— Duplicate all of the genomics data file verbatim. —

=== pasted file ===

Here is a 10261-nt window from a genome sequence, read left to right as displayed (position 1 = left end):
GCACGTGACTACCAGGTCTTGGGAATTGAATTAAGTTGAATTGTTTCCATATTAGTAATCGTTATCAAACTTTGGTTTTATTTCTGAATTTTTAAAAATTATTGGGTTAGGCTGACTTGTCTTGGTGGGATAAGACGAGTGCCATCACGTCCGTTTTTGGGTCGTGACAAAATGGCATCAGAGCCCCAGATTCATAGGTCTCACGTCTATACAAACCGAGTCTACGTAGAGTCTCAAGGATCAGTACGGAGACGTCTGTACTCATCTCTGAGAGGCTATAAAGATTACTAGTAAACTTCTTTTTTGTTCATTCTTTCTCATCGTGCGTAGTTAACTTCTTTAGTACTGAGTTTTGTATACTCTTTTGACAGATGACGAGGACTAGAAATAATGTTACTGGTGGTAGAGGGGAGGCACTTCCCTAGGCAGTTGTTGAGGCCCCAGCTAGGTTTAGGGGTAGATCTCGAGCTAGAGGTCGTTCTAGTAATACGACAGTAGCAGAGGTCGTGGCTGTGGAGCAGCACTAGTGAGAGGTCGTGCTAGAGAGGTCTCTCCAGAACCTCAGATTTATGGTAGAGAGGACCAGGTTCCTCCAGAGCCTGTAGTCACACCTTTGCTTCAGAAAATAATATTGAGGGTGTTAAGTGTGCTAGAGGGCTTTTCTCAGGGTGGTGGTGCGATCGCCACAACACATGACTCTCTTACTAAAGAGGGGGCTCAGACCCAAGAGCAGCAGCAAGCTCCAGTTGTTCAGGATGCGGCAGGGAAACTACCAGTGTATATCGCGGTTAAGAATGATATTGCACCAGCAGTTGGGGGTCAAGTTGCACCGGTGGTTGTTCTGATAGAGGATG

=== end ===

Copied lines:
Here is a 10261-nt window from a genome sequence, read left to right as displayed (position 1 = left end):
GCACGTGACTACCAGGTCTTGGGAATTGAATTAAGTTGAATTGTTTCCATATTAGTAATCGTTATCAAACTTTGGTTTTATTTCTGAATTTTTAAAAATTATTGGGTTAGGCTGACTTGTCTTGGTGGGATAAGACGAGTGCCATCACGTCCGTTTTTGGGTCGTGACAAAATGGCATCAGAGCCCCAGATTCATAGGTCTCACGTCTATACAAACCGAGTCTACGTAGAGTCTCAAGGATCAGTACGGAGACGTCTGTACTCATCTCTGAGAGGCTATAAAGATTACTAGTAAACTTCTTTTTTGTTCATTCTTTCTCATCGTGCGTAGTTAACTTCTTTAGTACTGAGTTTTGTATACTCTTTTGACAGATGACGAGGACTAGAAATAATGTTACTGGTGGTAGAGGGGAGGCACTTCCCTAGGCAGTTGTTGAGGCCCCAGCTAGGTTTAGGGGTAGATCTCGAGCTAGAGGTCGTTCTAGTAATACGACAGTAGCAGAGGTCGTGGCTGTGGAGCAGCACTAGTGAGAGGTCGTGCTAGAGAGGTCTCTCCAGAACCTCAGATTTATGGTAGAGAGGACCAGGTTCCTCCAGAGCCTGTAGTCACACCTTTGCTTCAGAAAATAATATTGAGGGTGTTAAGTGTGCTAGAGGGCTTTTCTCAGGGTGGTGGTGCGATCGCCACAACACATGACTCTCTTACTAAAGAGGGGGCTCAGACCCAAGAGCAGCAGCAAGCTCCAGTTGTTCAGGATGCGGCAGGGAAACTACCAGTGTATATCGCGGTTAAGAATGATATTGCACCAGCAGTTGGGGGTCAAGTTGCACCGGTGGTTGTTCTGATAGAGGATG